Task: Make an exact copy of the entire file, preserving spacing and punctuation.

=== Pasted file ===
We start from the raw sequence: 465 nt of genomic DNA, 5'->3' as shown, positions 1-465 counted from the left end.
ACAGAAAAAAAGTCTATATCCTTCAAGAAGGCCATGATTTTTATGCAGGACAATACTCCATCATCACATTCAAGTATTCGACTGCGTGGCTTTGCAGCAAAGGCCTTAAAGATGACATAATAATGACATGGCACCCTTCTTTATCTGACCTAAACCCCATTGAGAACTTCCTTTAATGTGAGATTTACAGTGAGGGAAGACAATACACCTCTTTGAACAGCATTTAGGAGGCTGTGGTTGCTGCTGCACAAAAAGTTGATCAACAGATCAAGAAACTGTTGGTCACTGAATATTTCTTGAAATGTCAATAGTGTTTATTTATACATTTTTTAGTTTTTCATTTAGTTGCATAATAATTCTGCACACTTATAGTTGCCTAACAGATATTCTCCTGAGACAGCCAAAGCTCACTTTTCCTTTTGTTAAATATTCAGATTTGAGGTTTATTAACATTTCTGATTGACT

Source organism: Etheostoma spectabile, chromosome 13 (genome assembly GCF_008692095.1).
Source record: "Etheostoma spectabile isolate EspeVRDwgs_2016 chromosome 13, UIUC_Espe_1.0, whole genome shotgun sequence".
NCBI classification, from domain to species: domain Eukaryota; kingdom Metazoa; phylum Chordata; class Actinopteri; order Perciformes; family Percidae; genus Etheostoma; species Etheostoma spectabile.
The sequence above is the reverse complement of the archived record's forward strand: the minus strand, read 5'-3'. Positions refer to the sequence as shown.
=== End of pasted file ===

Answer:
We start from the raw sequence: 465 nt of genomic DNA, 5'->3' as shown, positions 1-465 counted from the left end.
ACAGAAAAAAAGTCTATATCCTTCAAGAAGGCCATGATTTTTATGCAGGACAATACTCCATCATCACATTCAAGTATTCGACTGCGTGGCTTTGCAGCAAAGGCCTTAAAGATGACATAATAATGACATGGCACCCTTCTTTATCTGACCTAAACCCCATTGAGAACTTCCTTTAATGTGAGATTTACAGTGAGGGAAGACAATACACCTCTTTGAACAGCATTTAGGAGGCTGTGGTTGCTGCTGCACAAAAAGTTGATCAACAGATCAAGAAACTGTTGGTCACTGAATATTTCTTGAAATGTCAATAGTGTTTATTTATACATTTTTTAGTTTTTCATTTAGTTGCATAATAATTCTGCACACTTATAGTTGCCTAACAGATATTCTCCTGAGACAGCCAAAGCTCACTTTTCCTTTTGTTAAATATTCAGATTTGAGGTTTATTAACATTTCTGATTGACT

Source organism: Etheostoma spectabile, chromosome 13 (genome assembly GCF_008692095.1).
Source record: "Etheostoma spectabile isolate EspeVRDwgs_2016 chromosome 13, UIUC_Espe_1.0, whole genome shotgun sequence".
NCBI classification, from domain to species: domain Eukaryota; kingdom Metazoa; phylum Chordata; class Actinopteri; order Perciformes; family Percidae; genus Etheostoma; species Etheostoma spectabile.
The sequence above is the reverse complement of the archived record's forward strand: the minus strand, read 5'-3'. Positions refer to the sequence as shown.